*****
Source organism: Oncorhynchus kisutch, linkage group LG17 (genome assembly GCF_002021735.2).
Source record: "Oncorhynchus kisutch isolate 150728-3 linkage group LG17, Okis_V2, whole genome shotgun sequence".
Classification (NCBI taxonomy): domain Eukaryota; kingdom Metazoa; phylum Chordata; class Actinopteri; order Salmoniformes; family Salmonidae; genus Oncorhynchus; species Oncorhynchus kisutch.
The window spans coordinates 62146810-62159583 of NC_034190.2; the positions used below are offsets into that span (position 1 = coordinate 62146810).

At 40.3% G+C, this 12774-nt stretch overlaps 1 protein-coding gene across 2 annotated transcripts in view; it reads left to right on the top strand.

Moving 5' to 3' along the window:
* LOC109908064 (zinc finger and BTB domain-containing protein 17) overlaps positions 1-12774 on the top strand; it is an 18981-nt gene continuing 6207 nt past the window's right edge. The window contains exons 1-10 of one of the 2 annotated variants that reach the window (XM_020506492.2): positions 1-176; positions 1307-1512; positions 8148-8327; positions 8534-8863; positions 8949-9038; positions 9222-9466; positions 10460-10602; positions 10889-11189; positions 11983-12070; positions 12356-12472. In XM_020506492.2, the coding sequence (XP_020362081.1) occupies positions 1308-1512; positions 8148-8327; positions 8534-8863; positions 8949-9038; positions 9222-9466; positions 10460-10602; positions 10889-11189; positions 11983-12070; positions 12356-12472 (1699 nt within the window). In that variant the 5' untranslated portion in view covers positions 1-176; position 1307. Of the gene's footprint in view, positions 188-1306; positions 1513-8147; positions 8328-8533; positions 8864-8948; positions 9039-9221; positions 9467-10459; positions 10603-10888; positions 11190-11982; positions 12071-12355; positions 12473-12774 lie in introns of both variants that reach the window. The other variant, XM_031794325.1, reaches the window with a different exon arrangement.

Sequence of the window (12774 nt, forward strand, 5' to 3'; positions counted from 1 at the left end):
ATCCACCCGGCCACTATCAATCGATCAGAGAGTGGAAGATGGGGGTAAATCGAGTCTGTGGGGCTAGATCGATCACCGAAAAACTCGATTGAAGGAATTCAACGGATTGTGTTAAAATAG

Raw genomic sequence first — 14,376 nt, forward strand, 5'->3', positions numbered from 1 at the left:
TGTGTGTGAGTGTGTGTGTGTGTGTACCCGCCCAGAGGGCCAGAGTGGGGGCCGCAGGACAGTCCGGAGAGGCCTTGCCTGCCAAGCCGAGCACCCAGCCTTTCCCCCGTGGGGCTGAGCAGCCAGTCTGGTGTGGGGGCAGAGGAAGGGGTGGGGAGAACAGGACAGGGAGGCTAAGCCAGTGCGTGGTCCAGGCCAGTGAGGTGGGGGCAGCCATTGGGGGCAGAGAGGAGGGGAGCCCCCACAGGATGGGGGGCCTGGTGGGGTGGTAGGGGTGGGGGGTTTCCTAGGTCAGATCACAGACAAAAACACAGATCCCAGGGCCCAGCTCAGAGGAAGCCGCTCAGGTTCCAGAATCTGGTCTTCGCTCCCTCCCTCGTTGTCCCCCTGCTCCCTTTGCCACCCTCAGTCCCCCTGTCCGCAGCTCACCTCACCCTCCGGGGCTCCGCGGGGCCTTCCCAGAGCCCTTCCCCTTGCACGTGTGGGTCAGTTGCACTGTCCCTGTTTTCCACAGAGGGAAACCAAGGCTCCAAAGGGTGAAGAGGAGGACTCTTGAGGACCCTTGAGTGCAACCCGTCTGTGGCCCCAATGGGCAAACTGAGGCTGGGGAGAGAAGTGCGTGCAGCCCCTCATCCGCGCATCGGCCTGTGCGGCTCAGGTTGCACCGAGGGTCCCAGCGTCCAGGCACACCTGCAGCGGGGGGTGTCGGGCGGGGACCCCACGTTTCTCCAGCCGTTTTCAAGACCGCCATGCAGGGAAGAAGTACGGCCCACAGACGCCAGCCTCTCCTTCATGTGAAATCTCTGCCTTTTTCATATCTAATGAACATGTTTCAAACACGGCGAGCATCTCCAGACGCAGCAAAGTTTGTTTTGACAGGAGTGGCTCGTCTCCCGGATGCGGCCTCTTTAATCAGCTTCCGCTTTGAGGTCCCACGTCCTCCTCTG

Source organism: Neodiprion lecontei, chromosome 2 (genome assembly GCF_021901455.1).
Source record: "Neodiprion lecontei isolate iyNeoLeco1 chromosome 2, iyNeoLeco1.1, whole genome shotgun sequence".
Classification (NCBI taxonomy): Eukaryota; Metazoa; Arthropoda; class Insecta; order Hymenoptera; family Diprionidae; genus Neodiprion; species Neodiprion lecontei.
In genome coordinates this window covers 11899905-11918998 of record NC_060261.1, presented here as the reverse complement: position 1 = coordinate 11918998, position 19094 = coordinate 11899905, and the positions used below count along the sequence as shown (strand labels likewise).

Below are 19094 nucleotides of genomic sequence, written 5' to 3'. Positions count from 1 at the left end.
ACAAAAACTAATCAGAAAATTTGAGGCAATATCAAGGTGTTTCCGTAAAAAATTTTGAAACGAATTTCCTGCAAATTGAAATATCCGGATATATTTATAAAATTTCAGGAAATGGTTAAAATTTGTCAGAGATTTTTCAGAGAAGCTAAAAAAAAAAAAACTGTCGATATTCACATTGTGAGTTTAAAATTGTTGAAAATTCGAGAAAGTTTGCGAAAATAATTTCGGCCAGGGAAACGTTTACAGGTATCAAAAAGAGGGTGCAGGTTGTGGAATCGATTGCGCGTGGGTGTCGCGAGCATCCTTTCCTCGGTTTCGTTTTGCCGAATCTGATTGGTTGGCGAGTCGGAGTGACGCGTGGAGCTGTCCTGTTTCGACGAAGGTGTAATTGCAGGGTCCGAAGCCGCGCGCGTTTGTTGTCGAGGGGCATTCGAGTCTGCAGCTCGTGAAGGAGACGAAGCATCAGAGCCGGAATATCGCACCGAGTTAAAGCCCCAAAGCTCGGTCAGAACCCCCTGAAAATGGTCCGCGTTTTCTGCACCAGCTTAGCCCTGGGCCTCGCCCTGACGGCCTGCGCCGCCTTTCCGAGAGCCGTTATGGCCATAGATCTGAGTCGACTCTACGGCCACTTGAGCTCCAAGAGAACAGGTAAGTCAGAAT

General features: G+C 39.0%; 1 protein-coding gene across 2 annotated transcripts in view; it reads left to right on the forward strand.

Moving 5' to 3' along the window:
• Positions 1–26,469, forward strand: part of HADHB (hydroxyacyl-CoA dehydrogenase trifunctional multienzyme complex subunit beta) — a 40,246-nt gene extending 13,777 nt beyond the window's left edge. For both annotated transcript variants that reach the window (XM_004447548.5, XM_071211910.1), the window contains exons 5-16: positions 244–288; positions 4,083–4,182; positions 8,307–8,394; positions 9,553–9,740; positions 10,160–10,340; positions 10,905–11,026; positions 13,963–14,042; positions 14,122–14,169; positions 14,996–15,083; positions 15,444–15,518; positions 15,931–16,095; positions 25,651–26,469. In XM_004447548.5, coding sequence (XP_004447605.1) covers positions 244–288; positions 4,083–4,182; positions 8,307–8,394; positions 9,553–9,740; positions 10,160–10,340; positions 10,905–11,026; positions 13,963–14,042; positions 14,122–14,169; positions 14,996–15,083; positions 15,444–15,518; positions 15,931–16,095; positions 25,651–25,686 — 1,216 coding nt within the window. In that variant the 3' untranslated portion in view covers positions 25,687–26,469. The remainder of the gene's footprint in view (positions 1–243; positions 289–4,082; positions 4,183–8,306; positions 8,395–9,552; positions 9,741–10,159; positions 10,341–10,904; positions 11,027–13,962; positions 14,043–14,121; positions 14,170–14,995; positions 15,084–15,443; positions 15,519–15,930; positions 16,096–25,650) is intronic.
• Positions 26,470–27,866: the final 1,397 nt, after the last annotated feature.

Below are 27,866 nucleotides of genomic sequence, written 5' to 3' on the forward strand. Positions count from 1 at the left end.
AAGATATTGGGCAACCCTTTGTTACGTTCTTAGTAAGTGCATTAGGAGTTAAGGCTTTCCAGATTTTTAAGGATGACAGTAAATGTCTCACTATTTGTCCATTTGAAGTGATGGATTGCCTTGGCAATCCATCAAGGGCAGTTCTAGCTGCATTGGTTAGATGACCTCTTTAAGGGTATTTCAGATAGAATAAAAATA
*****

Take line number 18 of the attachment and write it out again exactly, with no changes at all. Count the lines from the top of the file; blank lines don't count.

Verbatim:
General features: G+C 39.0%; 1 protein-coding gene across 2 annotated transcripts in view; it reads left to right on the forward strand.